Miguel Heft of The New York Times has some interesting info about Google's so-called gPhone:
Google is not building a phone. The company is building a mobile phone operating system, as well as what technologists call a “reference platform,” a set of specifications for how hardware makers would build a phone based on that software. Google is also beefing up its mobile applications, and it is believed to be creating software to ensure those apps run smoothly on as many phones as possible.
In a way, that looks a lot like what Microsoft does with Windows Mobile and Symbian does with its mobile operating system. Yet no one really talks about the “Microsoft Phone.” Rather, there’s the Motorola Q running Windows Mobile, the Palm Treo running Windows Mobile and so forth. So maybe speaking of the Google Phone is a bit of misnomer. Maybe we should simply be talking about the, well, we don’t yet know who will make these phones, but say if it were HTC, we would talk about the HTC phone running Google’s mobile Linux.
Google could decide to brand or co-brand phones with some manufacturers. In such a case, there really would be a Google Phone. It would also be the first time that Google would be pushing a consumer device, and as some people have noted, it could create conflicts for Google CEO Eric Schmidt, who sits on the board of iPhone maker Apple.
I'm intrigued by this because I'm currently a heavy consumer of Google online services (Gmail, Google Calendar, and PicasaWeb). Obviously, Microsoft currently offers a number of end-to-end (the ends being "Windows," the Web, and "Windows Mobile") solutions for both consumers (Windows Live) and business users (Exchange/Outlook/OWA) and may thus seem like an obvious choice. It's honestly not that obvious. While most of what Microsoft does is excellent, I still prefer Gmail over Hotmail by a wide margin (functionality and performance) though the company gets credit for Outlook Connector, which is first rate. Calendaring is all Google, though that may change in the next month, so stay tuned. (Conversely, Windows Live Contacts is about 1000 times better than Gmail contacts.)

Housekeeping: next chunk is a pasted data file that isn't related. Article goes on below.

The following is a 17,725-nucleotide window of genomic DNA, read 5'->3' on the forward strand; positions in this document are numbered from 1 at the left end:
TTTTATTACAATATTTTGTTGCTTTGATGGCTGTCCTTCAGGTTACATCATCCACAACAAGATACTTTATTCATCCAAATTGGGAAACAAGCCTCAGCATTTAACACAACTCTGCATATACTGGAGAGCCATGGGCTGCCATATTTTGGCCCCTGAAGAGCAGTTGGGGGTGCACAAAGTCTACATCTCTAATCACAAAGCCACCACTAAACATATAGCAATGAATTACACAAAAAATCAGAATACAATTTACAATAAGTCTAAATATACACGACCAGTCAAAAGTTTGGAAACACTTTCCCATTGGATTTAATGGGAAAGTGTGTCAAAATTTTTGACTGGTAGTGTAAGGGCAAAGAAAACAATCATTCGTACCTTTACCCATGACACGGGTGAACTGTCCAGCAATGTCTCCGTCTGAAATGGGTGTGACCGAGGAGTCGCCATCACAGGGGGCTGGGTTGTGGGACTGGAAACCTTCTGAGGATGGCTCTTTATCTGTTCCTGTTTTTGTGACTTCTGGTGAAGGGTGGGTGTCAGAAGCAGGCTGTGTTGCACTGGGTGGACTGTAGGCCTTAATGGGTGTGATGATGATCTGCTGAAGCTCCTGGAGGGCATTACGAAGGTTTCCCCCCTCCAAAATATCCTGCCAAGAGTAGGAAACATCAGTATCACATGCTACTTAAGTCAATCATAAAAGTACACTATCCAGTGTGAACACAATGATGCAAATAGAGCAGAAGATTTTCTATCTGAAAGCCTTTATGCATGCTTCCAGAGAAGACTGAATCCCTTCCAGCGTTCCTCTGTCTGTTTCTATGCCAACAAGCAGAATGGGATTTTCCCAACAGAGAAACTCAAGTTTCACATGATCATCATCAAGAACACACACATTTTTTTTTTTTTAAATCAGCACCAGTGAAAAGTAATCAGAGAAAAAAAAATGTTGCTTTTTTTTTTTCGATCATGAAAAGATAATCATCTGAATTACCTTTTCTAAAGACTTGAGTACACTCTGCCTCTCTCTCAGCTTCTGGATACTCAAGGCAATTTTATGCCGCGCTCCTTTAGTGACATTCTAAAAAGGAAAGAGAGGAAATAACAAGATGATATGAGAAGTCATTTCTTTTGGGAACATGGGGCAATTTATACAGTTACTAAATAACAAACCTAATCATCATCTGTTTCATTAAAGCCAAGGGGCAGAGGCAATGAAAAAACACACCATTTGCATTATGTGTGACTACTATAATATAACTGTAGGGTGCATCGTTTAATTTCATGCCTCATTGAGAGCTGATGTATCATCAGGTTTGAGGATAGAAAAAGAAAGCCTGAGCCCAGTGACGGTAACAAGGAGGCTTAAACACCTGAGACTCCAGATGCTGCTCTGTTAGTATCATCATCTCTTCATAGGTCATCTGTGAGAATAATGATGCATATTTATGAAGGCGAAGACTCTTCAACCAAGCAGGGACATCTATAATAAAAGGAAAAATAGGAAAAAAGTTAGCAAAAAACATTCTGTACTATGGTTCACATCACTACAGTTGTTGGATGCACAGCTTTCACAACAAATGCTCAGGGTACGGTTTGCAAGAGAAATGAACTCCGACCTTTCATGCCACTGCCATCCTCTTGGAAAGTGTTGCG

Anyway, I'd like to see Google get into the mobile software market in a big way. It's mobile Web apps are excellent given the limitations of that market, but its few forays into custom mobile applications (Gmail on Java, Google Maps on iPhone) are sub-par. There's a lot of improvement to be made here.